As is Niles’ custom, the evening started with speakers, introductions, and two short comedies–in this case Harold Lloyd’s "Chop Suey & Co." and Monty Banks’ "Chasing Choo Choos." The Lloyd wasn’t one of his best (his character didn’t really crystallize until features), but "Chasing Choo Choos" is a gem. Banks stunts almost as well, and almost as dangerously, as Buster Keaton as he fights off toughs, chases a locomotive, and keeps himself and his girl alive on the run-away train.
The climax to an unsuccessful feature, recut and repurposed as a short, "Chasing Choo Choos" is one of the best surprises on the massive, 5-disc Slapstick Encyclopedia boxed set. This was my first time seeing it with an audience, and with live music (by Judy Rosenberg); well worth the drive.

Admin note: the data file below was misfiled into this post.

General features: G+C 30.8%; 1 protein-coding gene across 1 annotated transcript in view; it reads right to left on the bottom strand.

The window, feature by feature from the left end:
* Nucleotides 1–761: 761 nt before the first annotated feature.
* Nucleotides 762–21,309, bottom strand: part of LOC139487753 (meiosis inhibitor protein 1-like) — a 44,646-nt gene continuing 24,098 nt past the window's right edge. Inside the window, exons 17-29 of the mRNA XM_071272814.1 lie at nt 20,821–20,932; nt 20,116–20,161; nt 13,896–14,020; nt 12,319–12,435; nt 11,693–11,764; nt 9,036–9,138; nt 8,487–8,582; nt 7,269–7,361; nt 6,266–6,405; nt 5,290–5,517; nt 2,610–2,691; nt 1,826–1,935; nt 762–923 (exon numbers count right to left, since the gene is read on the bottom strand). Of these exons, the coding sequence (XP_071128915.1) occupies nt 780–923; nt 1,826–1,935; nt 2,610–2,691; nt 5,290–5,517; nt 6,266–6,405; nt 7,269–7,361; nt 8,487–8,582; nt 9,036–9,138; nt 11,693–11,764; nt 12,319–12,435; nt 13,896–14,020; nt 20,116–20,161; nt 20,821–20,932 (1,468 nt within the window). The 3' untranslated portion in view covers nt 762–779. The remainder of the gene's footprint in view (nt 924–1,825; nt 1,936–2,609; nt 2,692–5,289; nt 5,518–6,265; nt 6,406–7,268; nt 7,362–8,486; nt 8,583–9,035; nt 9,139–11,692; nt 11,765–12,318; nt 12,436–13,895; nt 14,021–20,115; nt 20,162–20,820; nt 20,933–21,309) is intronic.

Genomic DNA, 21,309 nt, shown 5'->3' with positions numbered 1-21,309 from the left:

So was Paths to Paradise, the feature presentation. The dapper, suave, very funny, yet today nearly-forgotten Raymond Griffith carries the movie, although top billing went to his rival and romantic interest, Betty Compson. Competing crooks, they’re out to steal the same enormous diamond necklace. Griffith seems capable of outsmarting everybody (he never gives the same name, twice) and does so in various ingenious ways.
Wonderful as it is, Paths to Paradise isn’t a complete film. The last reel is missing and will probably never be found. Fortunately, the final existing reel kind of works as an abrupt but satisfying ending.